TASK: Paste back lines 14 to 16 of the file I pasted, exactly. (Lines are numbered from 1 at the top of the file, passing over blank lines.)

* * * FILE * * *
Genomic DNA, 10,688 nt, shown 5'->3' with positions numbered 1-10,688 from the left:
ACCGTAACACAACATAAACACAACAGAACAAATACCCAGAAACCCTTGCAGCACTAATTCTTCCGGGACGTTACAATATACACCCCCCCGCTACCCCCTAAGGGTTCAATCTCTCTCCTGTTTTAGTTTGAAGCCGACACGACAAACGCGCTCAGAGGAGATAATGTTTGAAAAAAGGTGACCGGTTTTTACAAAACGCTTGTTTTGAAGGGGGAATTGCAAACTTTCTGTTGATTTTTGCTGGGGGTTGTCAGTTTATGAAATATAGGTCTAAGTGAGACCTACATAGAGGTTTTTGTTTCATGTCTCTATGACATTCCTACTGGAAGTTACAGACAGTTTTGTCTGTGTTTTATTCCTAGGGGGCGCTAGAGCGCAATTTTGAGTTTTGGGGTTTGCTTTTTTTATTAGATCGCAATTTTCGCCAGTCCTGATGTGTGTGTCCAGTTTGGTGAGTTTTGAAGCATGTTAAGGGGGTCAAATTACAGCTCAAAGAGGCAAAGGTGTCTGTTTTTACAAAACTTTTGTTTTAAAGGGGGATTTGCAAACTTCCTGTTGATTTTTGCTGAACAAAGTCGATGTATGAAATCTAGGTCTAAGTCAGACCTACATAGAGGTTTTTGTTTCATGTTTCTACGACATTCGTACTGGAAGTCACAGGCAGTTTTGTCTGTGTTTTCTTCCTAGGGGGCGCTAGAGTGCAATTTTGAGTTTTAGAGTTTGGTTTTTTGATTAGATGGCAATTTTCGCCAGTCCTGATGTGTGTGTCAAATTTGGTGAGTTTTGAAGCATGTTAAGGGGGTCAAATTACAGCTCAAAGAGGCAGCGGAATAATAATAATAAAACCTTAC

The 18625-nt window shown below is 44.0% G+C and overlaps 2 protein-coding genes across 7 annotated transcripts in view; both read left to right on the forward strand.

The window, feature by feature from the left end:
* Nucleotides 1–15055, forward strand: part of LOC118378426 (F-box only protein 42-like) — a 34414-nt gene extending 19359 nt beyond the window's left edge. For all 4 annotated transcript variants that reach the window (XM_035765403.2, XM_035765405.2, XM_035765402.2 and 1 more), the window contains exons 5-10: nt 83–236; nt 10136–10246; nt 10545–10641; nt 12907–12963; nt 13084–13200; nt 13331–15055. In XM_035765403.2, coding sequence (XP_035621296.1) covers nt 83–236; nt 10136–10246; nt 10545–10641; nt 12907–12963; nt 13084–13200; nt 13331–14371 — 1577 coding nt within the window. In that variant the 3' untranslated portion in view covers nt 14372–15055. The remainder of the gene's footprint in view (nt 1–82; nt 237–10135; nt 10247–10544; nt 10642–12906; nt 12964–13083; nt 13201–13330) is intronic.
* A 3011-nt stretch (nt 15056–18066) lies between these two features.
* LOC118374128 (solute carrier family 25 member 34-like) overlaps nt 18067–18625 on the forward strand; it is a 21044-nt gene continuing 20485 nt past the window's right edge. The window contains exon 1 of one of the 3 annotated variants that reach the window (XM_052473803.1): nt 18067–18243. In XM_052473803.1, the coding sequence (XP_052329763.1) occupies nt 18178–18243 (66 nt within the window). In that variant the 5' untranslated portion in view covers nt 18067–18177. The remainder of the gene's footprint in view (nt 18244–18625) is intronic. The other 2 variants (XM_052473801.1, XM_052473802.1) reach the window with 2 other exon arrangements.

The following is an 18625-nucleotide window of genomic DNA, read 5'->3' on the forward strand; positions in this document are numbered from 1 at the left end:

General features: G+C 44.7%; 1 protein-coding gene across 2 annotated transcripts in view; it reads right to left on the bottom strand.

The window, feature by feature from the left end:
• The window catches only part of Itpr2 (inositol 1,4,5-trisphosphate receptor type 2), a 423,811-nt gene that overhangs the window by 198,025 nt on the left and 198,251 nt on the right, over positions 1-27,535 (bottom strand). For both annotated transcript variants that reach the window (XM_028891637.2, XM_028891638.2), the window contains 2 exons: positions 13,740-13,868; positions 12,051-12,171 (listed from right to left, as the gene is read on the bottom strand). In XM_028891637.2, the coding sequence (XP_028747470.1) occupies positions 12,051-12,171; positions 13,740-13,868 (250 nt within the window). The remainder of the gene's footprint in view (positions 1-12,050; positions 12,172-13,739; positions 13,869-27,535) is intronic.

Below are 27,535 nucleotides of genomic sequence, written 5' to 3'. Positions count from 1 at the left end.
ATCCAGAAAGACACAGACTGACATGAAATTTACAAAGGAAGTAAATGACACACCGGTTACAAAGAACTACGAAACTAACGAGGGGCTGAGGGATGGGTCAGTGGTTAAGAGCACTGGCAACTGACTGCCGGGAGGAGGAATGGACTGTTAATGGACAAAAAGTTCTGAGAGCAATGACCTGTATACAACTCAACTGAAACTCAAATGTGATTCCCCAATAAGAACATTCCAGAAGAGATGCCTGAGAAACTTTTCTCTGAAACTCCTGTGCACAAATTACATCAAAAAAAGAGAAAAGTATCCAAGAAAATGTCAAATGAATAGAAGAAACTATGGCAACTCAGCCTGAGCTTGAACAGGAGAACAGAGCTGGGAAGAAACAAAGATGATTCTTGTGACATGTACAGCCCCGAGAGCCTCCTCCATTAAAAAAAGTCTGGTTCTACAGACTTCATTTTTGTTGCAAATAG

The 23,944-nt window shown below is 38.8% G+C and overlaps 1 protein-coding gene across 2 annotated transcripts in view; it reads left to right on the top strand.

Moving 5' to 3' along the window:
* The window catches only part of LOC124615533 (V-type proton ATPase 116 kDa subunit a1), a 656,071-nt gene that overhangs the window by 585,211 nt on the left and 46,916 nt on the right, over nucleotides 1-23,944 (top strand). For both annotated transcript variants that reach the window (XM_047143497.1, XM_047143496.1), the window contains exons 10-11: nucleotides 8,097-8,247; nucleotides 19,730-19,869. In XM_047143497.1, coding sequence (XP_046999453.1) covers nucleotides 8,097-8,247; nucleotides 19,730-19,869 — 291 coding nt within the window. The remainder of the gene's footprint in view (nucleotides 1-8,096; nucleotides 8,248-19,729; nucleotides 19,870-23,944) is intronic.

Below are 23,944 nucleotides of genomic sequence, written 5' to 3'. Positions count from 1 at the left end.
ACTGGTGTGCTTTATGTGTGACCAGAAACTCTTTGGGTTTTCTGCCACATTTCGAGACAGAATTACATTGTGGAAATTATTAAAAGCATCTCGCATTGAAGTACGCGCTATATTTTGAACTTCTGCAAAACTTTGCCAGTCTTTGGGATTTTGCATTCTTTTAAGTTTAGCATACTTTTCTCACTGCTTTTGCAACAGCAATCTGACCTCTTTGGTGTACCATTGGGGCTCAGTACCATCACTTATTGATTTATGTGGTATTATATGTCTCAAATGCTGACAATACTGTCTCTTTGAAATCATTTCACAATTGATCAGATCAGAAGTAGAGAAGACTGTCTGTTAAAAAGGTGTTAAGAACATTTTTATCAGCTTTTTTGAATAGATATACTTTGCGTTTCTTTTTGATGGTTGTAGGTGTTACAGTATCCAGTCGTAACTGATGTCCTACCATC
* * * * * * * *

The 23,944-nt window shown below is 38.8% G+C and overlaps 1 protein-coding gene across 2 annotated transcripts in view; it reads left to right on the top strand.

Moving 5' to 3' along the window:
* The window catches only part of LOC124615533 (V-type proton ATPase 116 kDa subunit a1), a 656,071-nt gene that overhangs the window by 585,211 nt on the left and 46,916 nt on the right, over nucleotides 1-23,944 (top strand). For both annotated transcript variants that reach the window (XM_047143497.1, XM_047143496.1), the window contains exons 10-11: nucleotides 8,097-8,247; nucleotides 19,730-19,869. In XM_047143497.1, coding sequence (XP_046999453.1) covers nucleotides 8,097-8,247; nucleotides 19,730-19,869 — 291 coding nt within the window. The remainder of the gene's footprint in view (nucleotides 1-8,096; nucleotides 8,248-19,729; nucleotides 19,870-23,944) is intronic.